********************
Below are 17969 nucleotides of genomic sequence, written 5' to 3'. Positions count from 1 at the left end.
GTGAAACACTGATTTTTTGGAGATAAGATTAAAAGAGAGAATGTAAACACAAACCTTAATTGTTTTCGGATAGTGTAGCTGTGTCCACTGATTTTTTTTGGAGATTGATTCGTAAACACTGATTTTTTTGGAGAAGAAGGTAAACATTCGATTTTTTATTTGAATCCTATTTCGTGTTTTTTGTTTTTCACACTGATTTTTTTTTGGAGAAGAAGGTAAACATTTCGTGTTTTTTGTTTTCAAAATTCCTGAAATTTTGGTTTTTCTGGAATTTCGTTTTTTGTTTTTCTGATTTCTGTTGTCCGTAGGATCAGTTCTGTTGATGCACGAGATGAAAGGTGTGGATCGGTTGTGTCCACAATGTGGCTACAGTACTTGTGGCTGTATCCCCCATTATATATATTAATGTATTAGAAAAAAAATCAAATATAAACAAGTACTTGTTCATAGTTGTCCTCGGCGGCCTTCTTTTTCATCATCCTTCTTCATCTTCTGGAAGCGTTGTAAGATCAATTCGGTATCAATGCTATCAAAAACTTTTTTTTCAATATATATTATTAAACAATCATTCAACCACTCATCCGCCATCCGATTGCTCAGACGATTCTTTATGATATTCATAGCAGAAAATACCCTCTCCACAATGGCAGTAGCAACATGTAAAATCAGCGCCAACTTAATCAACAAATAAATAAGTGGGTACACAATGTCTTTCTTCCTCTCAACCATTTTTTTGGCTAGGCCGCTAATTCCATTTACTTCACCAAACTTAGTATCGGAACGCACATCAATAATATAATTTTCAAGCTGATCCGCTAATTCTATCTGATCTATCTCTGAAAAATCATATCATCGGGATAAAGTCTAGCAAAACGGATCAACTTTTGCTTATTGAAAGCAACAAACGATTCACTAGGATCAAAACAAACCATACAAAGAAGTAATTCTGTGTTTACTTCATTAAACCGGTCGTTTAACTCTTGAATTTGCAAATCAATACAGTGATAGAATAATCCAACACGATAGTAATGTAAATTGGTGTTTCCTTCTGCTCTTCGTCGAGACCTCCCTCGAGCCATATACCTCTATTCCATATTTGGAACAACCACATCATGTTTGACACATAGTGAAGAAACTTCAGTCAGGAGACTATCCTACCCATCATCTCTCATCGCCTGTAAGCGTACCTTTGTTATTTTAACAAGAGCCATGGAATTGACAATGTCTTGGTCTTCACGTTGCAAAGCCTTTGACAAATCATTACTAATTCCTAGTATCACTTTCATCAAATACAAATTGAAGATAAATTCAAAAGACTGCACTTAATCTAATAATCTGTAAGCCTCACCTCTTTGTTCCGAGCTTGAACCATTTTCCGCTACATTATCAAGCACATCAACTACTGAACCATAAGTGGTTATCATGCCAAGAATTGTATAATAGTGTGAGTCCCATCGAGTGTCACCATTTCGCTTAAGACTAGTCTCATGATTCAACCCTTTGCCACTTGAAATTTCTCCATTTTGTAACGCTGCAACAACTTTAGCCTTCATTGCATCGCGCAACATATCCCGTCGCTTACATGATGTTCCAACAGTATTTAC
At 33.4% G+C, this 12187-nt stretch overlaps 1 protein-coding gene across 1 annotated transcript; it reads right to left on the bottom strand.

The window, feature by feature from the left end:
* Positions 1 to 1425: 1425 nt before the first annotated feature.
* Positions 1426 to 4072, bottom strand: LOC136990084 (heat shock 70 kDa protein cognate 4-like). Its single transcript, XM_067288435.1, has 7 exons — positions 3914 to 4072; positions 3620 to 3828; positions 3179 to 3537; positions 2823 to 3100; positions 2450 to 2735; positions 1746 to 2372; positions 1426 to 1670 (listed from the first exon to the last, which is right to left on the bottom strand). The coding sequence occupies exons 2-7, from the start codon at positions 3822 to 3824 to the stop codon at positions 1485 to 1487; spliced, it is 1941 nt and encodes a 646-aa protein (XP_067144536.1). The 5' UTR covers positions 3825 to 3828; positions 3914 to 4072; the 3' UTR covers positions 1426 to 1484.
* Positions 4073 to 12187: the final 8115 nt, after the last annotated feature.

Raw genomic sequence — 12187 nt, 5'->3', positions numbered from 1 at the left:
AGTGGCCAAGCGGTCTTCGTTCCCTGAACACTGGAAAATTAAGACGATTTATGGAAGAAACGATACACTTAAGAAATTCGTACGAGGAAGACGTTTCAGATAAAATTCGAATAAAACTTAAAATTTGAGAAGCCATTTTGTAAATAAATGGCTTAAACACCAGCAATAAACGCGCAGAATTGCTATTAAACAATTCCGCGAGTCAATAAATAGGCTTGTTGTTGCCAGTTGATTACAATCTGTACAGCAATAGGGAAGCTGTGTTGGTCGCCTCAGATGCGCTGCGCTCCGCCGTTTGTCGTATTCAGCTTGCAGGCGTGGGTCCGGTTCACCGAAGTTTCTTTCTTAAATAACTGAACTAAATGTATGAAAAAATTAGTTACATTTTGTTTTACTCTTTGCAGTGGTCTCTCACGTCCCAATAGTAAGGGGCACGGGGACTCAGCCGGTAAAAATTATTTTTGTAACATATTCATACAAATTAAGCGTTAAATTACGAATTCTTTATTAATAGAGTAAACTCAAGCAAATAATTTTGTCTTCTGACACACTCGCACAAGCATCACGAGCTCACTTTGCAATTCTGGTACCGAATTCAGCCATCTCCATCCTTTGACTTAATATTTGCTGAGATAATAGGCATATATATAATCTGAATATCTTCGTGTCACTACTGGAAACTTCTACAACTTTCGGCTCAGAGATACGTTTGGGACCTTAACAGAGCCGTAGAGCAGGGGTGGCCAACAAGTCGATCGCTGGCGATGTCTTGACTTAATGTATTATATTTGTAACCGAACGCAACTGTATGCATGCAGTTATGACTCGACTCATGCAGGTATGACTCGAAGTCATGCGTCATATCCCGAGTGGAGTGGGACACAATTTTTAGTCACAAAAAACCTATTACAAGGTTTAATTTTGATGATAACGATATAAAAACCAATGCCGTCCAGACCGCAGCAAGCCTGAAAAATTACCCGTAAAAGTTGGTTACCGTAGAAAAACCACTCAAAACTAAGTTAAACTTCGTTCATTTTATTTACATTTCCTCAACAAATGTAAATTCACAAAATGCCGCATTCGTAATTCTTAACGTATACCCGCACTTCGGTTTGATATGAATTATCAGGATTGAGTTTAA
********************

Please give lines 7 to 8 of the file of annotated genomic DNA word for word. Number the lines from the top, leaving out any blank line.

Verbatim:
* Positions 4073 to 12187: the final 8115 nt, after the last annotated feature.

Raw genomic sequence — 12187 nt, 5'->3', positions numbered from 1 at the left: